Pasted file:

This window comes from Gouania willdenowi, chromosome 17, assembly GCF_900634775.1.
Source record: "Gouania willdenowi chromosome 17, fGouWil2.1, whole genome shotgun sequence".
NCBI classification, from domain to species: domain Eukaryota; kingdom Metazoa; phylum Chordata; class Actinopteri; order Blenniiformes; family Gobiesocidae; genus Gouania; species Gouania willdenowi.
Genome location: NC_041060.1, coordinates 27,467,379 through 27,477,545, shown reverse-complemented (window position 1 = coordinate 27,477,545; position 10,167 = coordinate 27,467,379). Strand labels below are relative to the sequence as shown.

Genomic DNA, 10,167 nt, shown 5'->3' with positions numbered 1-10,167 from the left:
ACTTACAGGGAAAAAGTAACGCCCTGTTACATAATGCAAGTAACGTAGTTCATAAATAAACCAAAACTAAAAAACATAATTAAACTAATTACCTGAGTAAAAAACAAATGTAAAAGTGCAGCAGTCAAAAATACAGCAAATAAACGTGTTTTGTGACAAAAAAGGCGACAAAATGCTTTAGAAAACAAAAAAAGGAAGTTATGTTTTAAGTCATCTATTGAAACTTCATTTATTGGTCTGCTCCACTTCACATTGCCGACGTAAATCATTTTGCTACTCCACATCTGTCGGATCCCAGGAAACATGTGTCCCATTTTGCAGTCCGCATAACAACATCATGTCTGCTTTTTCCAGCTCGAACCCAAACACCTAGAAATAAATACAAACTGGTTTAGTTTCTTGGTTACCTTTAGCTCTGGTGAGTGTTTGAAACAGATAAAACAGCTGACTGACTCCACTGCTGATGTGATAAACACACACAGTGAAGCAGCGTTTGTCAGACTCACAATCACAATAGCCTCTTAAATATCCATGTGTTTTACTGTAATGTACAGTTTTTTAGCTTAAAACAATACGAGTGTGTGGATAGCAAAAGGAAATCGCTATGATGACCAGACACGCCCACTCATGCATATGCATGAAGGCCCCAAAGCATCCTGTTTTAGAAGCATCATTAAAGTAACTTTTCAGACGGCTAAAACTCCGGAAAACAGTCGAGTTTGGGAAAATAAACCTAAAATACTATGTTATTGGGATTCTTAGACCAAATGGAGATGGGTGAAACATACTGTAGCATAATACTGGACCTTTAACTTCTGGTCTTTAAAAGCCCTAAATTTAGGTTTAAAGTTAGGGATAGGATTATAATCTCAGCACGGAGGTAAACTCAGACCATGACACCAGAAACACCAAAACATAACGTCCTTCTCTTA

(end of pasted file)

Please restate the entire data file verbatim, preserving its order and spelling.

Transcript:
This window comes from Gouania willdenowi, chromosome 17, assembly GCF_900634775.1.
Source record: "Gouania willdenowi chromosome 17, fGouWil2.1, whole genome shotgun sequence".
NCBI classification, from domain to species: domain Eukaryota; kingdom Metazoa; phylum Chordata; class Actinopteri; order Blenniiformes; family Gobiesocidae; genus Gouania; species Gouania willdenowi.
Genome location: NC_041060.1, coordinates 27,467,379 through 27,477,545, shown reverse-complemented (window position 1 = coordinate 27,477,545; position 10,167 = coordinate 27,467,379). Strand labels below are relative to the sequence as shown.

Genomic DNA, 10,167 nt, shown 5'->3' with positions numbered 1-10,167 from the left:
ACTTACAGGGAAAAAGTAACGCCCTGTTACATAATGCAAGTAACGTAGTTCATAAATAAACCAAAACTAAAAAACATAATTAAACTAATTACCTGAGTAAAAAACAAATGTAAAAGTGCAGCAGTCAAAAATACAGCAAATAAACGTGTTTTGTGACAAAAAAGGCGACAAAATGCTTTAGAAAACAAAAAAAGGAAGTTATGTTTTAAGTCATCTATTGAAACTTCATTTATTGGTCTGCTCCACTTCACATTGCCGACGTAAATCATTTTGCTACTCCACATCTGTCGGATCCCAGGAAACATGTGTCCCATTTTGCAGTCCGCATAACAACATCATGTCTGCTTTTTCCAGCTCGAACCCAAACACCTAGAAATAAATACAAACTGGTTTAGTTTCTTGGTTACCTTTAGCTCTGGTGAGTGTTTGAAACAGATAAAACAGCTGACTGACTCCACTGCTGATGTGATAAACACACACAGTGAAGCAGCGTTTGTCAGACTCACAATCACAATAGCCTCTTAAATATCCATGTGTTTTACTGTAATGTACAGTTTTTTAGCTTAAAACAATACGAGTGTGTGGATAGCAAAAGGAAATCGCTATGATGACCAGACACGCCCACTCATGCATATGCATGAAGGCCCCAAAGCATCCTGTTTTAGAAGCATCATTAAAGTAACTTTTCAGACGGCTAAAACTCCGGAAAACAGTCGAGTTTGGGAAAATAAACCTAAAATACTATGTTATTGGGATTCTTAGACCAAATGGAGATGGGTGAAACATACTGTAGCATAATACTGGACCTTTAACTTCTGGTCTTTAAAAGCCCTAAATTTAGGTTTAAAGTTAGGGATAGGATTATAATCTCAGCACGGAGGTAAACTCAGACCATGACACCAGAAACACCAAAACATAACGTCCTTCTCTTA